2018 Young Readers Author Kara Lareau - Teaching Lessons with Books for Kids

Above, author Kara LaReau and her book, "The Infamous Ratsos: Two Heads are Better Than One," the 2018 Young Readers One Book South Dakota. Thanks to a collaboration between the South Dakota Humanities Council, United Way of the Black Hills, First Bank and Trust, John T. Vucurevich Foundation and Northern Hills Federal Credit Union, nearly 7,000 third graders will receive a complimentary copy of the book, a special edition bind-in of the first two stories in her 'The Infamous Ratsos' series.

Young Readers Author Will Speak to Third Graders this Fall

Editor's note: The 2018 Young Readers Festival of Books will celebrate five years of building enthusiasm for reading and writing among youth with school visits and public presentations in Sioux Falls September 19-20 and in the Brookings area September 21-22, led by 2018 Young Readers author Kara LaReau. To learn more, visit our Young Readers Festival of Books page. 

By Ryan Woodard

This fall, Kara LaReau will address thousands of elementary students. Some of those young faces will light up with recognition as they follow along; other listeners will drift into daydreams.

Many years ago, when an author visited LaReau's elementary school, she was one of the tuned-in kids. She credits that visit as her inspiration for becoming a writer. But her journey wouldn't have succeeded if she hadn't been one of the dreamers, too.

Now, she's also a survivor.

The 2018 Young Readers One Book South Dakota "The Infamous Ratsos: Two Heads Are Better Than One" is about listening to life's lessons and coming out as a better, stronger person. Young Readers will discover that LaReau's young Ratso brothers, much like her, are resilient. They welcome life's adventures and bravely face their darkest days.

LaReau's path was wrought with unexpected complications. But in the end, conquering the worst of what was to come developed the character she's living today. The little girl who dreamed of becoming an author after seeing one in real life has succeeded.

Now she's preparing to touch the lives of young people who, like the younger version of herself, dared to dream.

"I have to say, to know that so many kids in the state will be reading my book is a thrill to me," she said. "What keeps me writing is knowing that kids out there are reading my books."

An Inspirational Visit

LaReau vividly remembers the life-changing author presentation.

"I didn't realize that you could tell stories for a living," she explained in a phone interview from her home in Providence, R.I., an hour from the Cambridge press where she built her career. "When that author visited my school, it blew my mind."

Not only was her mind blown, but it was also made up. She decided to become an author. But as any author can attest, there's more to it than just deciding.

After graduating from high school in Connecticut, LaReau attended Fairfield University, then earned an M.F.A. in Writing, Literature and Publishing from Emerson College in Boston.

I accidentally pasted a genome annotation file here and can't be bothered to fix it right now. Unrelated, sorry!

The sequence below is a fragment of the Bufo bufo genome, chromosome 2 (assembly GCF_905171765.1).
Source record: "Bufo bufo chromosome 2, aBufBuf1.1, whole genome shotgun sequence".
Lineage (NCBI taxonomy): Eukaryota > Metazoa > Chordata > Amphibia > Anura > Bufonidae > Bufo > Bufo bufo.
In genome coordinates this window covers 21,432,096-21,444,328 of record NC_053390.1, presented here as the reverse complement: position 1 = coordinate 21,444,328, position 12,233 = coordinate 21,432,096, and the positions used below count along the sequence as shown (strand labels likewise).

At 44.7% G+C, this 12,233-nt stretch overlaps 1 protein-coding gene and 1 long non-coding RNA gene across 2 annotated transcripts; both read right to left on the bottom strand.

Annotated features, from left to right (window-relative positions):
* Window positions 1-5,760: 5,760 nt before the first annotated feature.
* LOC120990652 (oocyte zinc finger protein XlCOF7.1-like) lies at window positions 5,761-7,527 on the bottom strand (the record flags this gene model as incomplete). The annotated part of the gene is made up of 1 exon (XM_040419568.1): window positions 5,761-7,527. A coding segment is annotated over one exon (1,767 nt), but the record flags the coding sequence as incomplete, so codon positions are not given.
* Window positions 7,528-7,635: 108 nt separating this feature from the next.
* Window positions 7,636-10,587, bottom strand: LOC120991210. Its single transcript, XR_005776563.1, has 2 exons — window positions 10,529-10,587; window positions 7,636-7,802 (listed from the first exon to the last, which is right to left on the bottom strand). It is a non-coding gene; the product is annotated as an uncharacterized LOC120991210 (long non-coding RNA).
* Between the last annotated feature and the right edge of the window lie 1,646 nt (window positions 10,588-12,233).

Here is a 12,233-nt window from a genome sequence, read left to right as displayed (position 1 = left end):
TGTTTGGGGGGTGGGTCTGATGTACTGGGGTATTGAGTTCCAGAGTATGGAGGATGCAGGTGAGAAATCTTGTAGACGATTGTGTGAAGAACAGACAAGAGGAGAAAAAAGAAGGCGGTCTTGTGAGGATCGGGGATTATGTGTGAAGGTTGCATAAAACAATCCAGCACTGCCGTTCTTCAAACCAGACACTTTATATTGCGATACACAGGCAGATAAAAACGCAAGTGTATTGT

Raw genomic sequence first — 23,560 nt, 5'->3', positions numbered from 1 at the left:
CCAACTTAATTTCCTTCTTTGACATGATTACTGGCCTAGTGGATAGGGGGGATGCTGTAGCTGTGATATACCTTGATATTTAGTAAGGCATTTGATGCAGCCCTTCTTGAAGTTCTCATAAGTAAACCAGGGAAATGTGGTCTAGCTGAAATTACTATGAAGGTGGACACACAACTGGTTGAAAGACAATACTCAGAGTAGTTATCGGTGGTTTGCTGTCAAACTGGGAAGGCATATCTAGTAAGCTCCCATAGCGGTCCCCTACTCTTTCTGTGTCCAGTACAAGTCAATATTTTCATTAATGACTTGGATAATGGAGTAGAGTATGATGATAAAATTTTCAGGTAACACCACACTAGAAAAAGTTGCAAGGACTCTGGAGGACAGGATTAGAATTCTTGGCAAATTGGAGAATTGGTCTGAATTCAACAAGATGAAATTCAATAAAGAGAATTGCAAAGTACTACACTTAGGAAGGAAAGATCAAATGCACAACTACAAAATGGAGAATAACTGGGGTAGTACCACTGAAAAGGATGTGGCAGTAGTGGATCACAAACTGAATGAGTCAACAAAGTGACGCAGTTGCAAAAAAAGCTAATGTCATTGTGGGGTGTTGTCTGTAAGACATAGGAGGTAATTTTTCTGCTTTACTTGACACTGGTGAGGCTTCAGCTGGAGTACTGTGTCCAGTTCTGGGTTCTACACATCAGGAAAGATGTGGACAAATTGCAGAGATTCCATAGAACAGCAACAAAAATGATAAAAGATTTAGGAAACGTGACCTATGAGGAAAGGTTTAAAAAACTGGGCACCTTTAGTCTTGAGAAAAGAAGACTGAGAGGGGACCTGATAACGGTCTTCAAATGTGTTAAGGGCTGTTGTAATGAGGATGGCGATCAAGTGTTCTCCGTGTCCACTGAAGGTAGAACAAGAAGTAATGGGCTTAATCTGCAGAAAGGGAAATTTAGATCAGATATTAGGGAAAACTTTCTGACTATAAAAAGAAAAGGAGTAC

She landed in nearby Cambridge as an editor at Candlewick Press. It was an impressive leap that afforded her the opportunity to work with talented writers like Kate DiCamillo, a Newbery Medal winner who was the first Young Readers One Book South Dakota author in 2014.

"It's incredibly inspiring to work with such talented people," LaReau said. "When you are a creative person and you surround yourself with creative people who are smart and at the top of their games, it inspires you to be at the top of your game."

She edited DiCamillo's "Because of Winn-Dixie" (winner of a Newbery Honor), "The Tiger Rising" (finalist for the National Book Award), "The Tale of Despereaux" (winner of the Newbery Medal), "The Miraculous Journey of Edward Tulane" (winner of the Boston Globe Horn Book Award), and the Mercy Watson series, which featured 2017 Young Readers One Book illustrator Chris Van Dusen.

"She's the consummate storyteller," LaReau said of DiCamillo. "She's able to create stories that are really the perfect blend of humor and pathos." She developed lasting friendships with DiCamillo, Van Dusen and others, even naming her son "Camden" after the town in Maine where Van Dusen resides.

It was a satisfying position with a career track. Readers pay to read Candlewick Press books in their leisure time. LaReau was getting paid to read.

LaReau said she enjoyed her job for 10 years, until the day came that she simply "didn't."

Something was missing.

"I always in my heart have wanted to get back to my own writing, even when I was editing other people," she said.

A group of children in the audience of 2017 Young Readers Illustrator Chris Van Dusen's presentation at the 2017 Young Readers Festival of Books. As a young girl, 2018 Young Readers author Kara LaReau was inspired by an author presentation she attended.

A group of children in the audience of 2017 Young Readers Illustrator Chris Van Dusen's presentation at the 2017 Young Readers Festival of Books. As a young girl, 2018 Young Readers author Kara LaReau was inspired to become a writer by an author presentation she attended.

After editing children's books for Candlewick and Scholastic Press for 10 years, LaReau started BlueBird Works. Starting a new business is typically a risky move. But the gamble paid off, as LaReau built a steady stream of clients and began getting published as an author.

It wasn't easy, but LaReau endured the challenges she had expected. As an editor at two presses, she had learned that writers worked long and hard hours and often struggled to make livings.

But nothing could have prepared her for the far more extreme challenges that lie ahead. An unexpected opponent derailed her career.

An Awful Diagnosis

She was diagnosed with a rare type of cancer in 2010. Then, unbelievably, a 2011 diagnosis saddled her with a DIFFERENT kind of rare cancer. It was like surviving a car accident and riding home from the hospital in cab that careens off a bridge.